Liabilities and Disasters at School

Every school should be prepared to cope with the hazards and disasters of today’s complex world. Earthquakes pose a constant threat. They are unpredictable and strike without warning.

This was driven home with the 1994 Northridge Earthquake. The area around Northridge is mostly residential, and the percentage of large schools located there is relatively small. Of these schools, many sustained heavy damage. What if the epicenter had occurred directly below an area densely populated with schools such as downtown Los Angeles, San Francisco or Seattle? Is your school prepared for such an event? Will your employees and students, equipment, and assets survive?

Failure to maintain standards of protection opens school administrators and officers to personal liability if losses occur because of their failure to act. School Administrators are expected to perform within the duty of good faith. This is done by doing things known to be right. Conversely, knowingly doing the wrong thing is a violation of good faith. Knowing of risks associated with a damaging earthquake, and doing nothing to prevent these risks, would construe an act of bad faith.

There is no legal defense under the claim that an earthquake is an “act of God” since the fact is that earthquakes are known to occur in your area and therefore they constitute a “foreseeable dangerous condition”. Therefore damage and/or injury resulting from an earthquake at your school is foreseeable and liability can be the result of an act of bad faith.

An administrator’s lack of necessary responsibility constitutes an act of bad faith to that student or employee. Earthquakes are known to cause injuries. Students and employees need the proper emergency provisions. If these are not available and injury or death occurs, the employees and students’ families may now sue the administrator for failing to protect him from this known hazard. Your school could likely be held liable for injuries and damages.

Earthquakes are so expected that insurance companies no longer consider them an “act of God”. They are a foreseeable dangerous condition. Earthquake preparedness information is readily available through phone companies, the Red Cross, etc. Doing nothing is an act of bad faith. Pleading ignorance to earthquakes not acceptable. School administrators that fail to take risk-reducing measures are personally and legally liable to both employees as well as students. Therefore schools must take all precautions to make their facilities as safe as possible for their employees and students or face legal lawsuits from resulting injury or death following the occurrence of an earthquake.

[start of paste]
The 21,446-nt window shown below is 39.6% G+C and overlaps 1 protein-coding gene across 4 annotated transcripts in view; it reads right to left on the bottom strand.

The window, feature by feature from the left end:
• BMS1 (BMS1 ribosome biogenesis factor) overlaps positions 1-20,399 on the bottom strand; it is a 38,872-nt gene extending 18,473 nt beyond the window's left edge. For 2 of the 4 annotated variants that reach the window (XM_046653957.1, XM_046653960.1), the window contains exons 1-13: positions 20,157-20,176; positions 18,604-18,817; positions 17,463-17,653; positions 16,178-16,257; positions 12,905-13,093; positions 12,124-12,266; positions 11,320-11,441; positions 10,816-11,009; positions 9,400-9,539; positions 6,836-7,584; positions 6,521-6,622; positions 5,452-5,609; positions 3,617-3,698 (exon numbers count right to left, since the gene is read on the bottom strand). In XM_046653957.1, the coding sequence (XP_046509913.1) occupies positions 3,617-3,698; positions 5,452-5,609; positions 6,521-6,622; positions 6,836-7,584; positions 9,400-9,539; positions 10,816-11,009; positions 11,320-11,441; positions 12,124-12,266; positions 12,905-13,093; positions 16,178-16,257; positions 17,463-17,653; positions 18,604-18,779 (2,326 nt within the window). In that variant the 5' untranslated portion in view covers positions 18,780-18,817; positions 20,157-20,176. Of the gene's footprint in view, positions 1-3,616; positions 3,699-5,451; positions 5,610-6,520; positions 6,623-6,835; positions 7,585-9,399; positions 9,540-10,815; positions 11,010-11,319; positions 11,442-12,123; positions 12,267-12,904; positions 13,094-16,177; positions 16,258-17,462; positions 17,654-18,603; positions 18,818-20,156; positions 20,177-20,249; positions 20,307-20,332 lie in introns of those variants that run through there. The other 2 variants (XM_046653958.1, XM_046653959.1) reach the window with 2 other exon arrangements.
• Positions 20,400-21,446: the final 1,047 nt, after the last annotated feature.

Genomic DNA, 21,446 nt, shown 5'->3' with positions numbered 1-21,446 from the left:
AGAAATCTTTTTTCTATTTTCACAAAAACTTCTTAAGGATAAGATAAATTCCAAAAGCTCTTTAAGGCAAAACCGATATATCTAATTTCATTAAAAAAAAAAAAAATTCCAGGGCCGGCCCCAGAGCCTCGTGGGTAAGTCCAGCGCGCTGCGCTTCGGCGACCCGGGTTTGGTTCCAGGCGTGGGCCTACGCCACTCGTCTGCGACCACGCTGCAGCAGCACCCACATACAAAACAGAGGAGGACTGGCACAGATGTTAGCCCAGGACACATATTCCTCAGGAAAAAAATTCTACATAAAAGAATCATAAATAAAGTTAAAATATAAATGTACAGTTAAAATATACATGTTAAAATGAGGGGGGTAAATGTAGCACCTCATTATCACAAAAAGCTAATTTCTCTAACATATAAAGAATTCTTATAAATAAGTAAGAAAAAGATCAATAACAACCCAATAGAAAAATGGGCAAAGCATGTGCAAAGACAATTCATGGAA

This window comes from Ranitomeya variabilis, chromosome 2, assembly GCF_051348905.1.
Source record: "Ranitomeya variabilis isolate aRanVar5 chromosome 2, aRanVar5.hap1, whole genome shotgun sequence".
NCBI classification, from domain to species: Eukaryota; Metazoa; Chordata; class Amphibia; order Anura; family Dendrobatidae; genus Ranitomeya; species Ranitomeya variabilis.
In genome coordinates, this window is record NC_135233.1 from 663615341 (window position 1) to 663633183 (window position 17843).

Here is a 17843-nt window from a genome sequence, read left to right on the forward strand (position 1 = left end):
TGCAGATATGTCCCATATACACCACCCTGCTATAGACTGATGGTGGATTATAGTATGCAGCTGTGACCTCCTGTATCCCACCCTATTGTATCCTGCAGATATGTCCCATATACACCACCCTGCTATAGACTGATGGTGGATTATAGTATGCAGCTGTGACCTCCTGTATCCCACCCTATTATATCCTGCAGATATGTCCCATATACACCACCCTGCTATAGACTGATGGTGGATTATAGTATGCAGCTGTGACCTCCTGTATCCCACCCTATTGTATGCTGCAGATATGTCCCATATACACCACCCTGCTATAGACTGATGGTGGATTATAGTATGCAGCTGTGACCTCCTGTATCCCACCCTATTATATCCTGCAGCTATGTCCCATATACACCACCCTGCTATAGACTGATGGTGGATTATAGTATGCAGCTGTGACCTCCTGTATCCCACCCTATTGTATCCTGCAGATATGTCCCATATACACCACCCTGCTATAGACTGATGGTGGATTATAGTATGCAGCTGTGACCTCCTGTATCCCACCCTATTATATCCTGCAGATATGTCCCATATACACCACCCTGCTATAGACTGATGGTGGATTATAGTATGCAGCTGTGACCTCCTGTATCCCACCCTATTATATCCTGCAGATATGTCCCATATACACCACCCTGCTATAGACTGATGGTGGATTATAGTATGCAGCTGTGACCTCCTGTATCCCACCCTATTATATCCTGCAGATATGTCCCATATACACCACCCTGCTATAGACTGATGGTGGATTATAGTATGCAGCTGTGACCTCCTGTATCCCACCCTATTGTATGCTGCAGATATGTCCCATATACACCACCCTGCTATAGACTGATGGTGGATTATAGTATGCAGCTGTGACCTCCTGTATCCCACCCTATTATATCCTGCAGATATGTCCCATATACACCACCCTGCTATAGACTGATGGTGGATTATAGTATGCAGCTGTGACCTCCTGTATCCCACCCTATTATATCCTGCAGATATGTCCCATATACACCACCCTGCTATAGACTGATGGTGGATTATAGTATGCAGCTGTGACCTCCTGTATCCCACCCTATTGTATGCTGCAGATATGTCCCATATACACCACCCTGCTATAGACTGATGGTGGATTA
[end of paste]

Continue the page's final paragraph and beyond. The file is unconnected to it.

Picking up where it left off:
Schools are perhaps of the most vulnerable to earthquakes. It is agreed that the death toll in Northridge would have been substantially higher had it occurred during normal business hours when schools, offices, malls, and parking structures were filled. The possibility of the next quake occurring while schools are in session is great.

What steps the school chooses in caring for their students and employees, and reducing their risks, may determine whether or not this school survives the next catastrophic event.

The recommended strategy to protect oneself from the liability game, especially in situations where superiors refuse to act, is relatively simple. Call our corporation, QUAKE KARE, Inc. to assist you in developing a disaster preparedness plan. We will assist you in identifying your potential risks and offer our complimentary analysis of your specific recommended disaster preparedness needs. Document these specific risks. Make recommendations to purchase these critical supplies and mitigate them. Forward the study to the next level of management. This demonstrates steps taken to reduce your risk, and puts the burden on the next level of management, should they refuse to act on your recommendations. Documentation is the best preparation in such an environment.